In Part 1 of this article, we explained the data challenges faced by FP&A as well as how the expectations of the FP&A user community has evolved through the generations. In this article, we will explain how the boundaries have changed and the implementation framework.
Any activity or business process executed in the various departments across the enterprise has an impact on the financials. At a macro level, the interaction of the Finance organization with the rest of the enterprise can be bucketed into three categories:
Advanced analytics is fast becoming a core enterprise competency. Organizations slow to develop it risk falling behind competitors. Companies need quick and reliable insight into the current and future performance of their processes as well as the evolving needs of customers. Advanced analytics is no longer the purview of companies like Google or Amazon. It’s a critical competitive differentiator.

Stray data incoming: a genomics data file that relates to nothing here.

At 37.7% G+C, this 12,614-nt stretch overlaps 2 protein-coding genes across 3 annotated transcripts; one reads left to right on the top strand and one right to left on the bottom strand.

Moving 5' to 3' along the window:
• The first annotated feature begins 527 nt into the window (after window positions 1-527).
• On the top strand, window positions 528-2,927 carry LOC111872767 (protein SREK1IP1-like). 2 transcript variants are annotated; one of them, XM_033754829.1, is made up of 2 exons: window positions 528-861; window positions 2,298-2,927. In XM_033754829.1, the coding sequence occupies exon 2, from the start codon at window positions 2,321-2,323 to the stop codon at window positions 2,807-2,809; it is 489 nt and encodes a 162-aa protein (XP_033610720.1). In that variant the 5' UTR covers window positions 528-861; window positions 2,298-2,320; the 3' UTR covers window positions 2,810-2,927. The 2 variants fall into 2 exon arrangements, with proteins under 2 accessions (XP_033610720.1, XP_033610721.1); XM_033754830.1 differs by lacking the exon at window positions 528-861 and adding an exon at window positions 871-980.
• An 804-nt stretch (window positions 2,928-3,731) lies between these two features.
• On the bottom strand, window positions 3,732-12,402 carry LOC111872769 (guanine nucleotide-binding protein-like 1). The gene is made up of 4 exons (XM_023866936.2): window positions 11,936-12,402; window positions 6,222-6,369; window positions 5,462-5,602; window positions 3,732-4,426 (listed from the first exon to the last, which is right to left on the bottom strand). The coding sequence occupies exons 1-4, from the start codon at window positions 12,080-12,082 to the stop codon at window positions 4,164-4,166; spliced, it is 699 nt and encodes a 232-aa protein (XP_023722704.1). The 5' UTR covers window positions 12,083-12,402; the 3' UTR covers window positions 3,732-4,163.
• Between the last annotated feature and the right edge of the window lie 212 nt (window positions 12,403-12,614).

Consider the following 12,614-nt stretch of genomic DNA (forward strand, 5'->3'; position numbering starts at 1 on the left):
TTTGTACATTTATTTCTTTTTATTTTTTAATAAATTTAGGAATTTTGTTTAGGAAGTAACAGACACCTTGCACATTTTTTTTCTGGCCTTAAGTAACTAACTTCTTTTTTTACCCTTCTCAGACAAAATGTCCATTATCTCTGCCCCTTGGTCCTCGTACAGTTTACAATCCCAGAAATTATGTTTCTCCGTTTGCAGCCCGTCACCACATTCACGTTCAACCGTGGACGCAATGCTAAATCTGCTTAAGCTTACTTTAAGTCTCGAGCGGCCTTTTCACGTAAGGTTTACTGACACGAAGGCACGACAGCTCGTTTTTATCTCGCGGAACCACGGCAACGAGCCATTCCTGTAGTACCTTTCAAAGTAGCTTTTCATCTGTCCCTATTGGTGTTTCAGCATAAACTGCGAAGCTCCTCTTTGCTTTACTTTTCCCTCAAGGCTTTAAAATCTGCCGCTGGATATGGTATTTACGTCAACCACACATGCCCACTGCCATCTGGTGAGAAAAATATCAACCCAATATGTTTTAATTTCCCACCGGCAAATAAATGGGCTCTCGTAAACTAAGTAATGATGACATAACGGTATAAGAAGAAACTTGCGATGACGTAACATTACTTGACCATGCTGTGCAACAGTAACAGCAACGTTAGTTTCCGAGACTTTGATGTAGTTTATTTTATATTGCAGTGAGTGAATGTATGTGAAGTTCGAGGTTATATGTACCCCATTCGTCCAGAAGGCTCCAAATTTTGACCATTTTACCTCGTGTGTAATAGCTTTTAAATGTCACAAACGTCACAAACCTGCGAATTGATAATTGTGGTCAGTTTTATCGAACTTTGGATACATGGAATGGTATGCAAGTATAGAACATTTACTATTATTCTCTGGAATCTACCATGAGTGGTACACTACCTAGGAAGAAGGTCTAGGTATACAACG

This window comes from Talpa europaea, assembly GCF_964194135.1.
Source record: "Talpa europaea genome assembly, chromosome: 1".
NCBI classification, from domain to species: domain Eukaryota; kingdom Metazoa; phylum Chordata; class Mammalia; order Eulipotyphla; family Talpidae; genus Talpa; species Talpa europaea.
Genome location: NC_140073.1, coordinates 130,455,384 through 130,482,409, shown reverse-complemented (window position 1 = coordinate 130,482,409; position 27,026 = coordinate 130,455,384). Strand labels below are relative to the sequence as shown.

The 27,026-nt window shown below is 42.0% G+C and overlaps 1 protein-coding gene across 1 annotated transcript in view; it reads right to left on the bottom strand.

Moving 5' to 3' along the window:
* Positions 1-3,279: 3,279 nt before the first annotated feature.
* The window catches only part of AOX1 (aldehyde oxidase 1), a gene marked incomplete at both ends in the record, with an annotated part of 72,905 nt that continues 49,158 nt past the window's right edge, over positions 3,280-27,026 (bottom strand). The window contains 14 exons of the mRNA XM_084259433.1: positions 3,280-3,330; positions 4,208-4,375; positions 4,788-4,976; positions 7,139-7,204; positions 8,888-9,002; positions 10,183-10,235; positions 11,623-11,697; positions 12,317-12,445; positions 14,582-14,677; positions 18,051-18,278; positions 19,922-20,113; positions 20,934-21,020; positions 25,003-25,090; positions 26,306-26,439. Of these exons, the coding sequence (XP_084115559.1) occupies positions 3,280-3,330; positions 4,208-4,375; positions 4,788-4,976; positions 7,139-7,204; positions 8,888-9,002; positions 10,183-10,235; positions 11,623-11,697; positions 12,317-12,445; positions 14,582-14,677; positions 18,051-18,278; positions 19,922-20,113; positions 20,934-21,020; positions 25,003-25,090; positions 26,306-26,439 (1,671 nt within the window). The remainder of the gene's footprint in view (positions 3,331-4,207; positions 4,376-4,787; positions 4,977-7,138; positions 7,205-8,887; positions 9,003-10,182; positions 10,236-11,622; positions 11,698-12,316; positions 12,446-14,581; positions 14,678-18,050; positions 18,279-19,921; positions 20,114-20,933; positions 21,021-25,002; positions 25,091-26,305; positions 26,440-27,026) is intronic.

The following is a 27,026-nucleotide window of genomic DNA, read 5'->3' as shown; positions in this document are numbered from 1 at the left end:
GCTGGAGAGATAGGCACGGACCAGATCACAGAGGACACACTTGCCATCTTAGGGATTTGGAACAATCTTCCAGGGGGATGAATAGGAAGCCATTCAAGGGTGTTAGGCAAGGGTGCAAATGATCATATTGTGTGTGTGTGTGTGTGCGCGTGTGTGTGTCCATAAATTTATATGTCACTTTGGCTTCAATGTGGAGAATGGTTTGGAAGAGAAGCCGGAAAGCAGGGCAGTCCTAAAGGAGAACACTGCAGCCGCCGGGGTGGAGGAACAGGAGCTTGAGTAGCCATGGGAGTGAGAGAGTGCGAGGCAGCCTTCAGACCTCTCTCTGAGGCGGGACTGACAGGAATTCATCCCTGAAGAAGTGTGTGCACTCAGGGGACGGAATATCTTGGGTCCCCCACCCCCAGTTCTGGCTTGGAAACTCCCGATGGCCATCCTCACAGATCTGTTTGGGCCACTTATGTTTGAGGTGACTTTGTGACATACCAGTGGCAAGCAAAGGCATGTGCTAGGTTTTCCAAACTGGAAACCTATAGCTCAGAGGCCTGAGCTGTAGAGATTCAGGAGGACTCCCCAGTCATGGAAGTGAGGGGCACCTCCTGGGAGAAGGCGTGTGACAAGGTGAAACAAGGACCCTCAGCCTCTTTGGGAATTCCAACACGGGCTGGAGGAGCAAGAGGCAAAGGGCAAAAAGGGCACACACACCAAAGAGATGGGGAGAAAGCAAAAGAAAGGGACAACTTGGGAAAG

According to Google's Chief Economist, Dr. Hal Varian, "The ability to take data—to be able to understand it, to process it, to extract value from it, to visualize it, to communicate it— that’s going to be a hugely important skill in the next decades."
To paraphrase the concept of Occam's razor, simpler explanations are generally better than more complex explanations. In a sense, the answer is in the question, "How do we make the complex easier to understand?" Keep the explanations simple.
I had the pleasure of attending the 7th London FP&A circle. The Circle is the educational branch of the International FP&A Board which shares the latest professional trends and developments with the UK FP&A community. It is open to both senior and mid-level finance practitioners.